Chefchaouen the bride of the north


Chefchaouen or Chaouen as Moroccans often call it; is situated in the Rif Mountains in northwest Morocco just inland from Tangier and Tetouan. It is the chief town of the province of the same name, and is noted for its buildings in shades of blue.

The city was founded in 1471, as a small fortress, which still exists to this day, by Moulay Ali Ben Moussa Ben Rached El Alami (a descendant of Ibn Machich and Idris I, and through them, of the Islamic prophet Muhammad) to fight the Portuguese invasions of northern Morocco.
Along with the Ghomara tribes of the region, many Moriscos and Jews settled here after the Spanish Reconquista in medieval times. In 1920, the Spanish seized Chefchaouen to form part of Spanish Morocco. Spanish troops imprisoned Abd el-Krim in the kasbah from 1916 to 1917, after he talked with the German consul Dr. Walter Zechlin (1879–1962). (After defeating him with the help of the French, Abd el-Krim was deported to the Reunion in 1926.) Spain returned the city after the independence of Morocco in 1956.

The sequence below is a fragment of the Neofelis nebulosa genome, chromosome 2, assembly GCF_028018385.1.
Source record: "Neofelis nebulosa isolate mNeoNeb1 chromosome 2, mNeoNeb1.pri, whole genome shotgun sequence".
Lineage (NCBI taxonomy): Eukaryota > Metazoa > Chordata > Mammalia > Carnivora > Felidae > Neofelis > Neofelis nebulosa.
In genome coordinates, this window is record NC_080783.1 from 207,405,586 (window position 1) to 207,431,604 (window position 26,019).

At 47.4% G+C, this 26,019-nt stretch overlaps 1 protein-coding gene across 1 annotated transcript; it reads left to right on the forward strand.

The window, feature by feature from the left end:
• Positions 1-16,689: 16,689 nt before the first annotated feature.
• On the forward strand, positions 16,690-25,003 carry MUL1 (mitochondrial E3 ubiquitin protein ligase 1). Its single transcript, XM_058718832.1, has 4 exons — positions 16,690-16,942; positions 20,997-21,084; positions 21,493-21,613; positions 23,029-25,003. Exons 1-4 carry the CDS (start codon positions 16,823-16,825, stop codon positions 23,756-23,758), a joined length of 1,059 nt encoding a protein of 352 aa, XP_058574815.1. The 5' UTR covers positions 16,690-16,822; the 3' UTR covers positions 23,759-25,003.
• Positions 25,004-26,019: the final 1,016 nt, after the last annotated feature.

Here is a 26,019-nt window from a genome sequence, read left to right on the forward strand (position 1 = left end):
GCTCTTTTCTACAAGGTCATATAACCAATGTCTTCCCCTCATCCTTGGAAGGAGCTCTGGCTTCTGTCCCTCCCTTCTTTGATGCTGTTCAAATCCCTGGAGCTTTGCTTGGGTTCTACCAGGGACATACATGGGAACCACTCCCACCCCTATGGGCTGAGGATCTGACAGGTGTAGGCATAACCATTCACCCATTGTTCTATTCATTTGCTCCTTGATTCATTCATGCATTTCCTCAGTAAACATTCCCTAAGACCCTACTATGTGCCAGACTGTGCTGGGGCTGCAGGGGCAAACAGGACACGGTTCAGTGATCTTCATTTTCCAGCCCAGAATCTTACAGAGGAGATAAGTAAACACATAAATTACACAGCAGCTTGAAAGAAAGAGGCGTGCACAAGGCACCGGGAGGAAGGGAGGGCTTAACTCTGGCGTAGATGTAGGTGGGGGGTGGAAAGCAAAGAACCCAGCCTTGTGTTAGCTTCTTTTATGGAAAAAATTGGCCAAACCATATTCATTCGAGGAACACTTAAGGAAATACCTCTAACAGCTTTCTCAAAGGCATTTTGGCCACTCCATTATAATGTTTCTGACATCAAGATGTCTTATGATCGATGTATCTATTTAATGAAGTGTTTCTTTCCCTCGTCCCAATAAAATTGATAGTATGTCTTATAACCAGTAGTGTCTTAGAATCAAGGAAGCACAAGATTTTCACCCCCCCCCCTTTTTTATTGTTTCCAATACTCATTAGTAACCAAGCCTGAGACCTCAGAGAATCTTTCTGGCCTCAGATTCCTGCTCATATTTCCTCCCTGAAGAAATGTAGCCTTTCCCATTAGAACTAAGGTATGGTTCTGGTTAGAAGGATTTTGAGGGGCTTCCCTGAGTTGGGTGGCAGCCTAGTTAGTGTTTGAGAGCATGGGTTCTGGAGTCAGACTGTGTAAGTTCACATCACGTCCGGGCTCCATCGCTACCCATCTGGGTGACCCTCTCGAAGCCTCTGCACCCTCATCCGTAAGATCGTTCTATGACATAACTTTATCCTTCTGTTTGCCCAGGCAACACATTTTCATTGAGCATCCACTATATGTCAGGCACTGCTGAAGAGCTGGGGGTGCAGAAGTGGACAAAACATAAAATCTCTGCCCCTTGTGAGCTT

Chefchaouen's blue walls are a popular subject of interest. There are several theories as to why the walls were painted blue. One popular theory is that the blue keeps mosquitos away; another is that Jews introduced the blue when they took refuge from Hitler in the 1930s. The blue is said to symbolize the sky and heaven, and serve as a reminder to lead a spiritual life.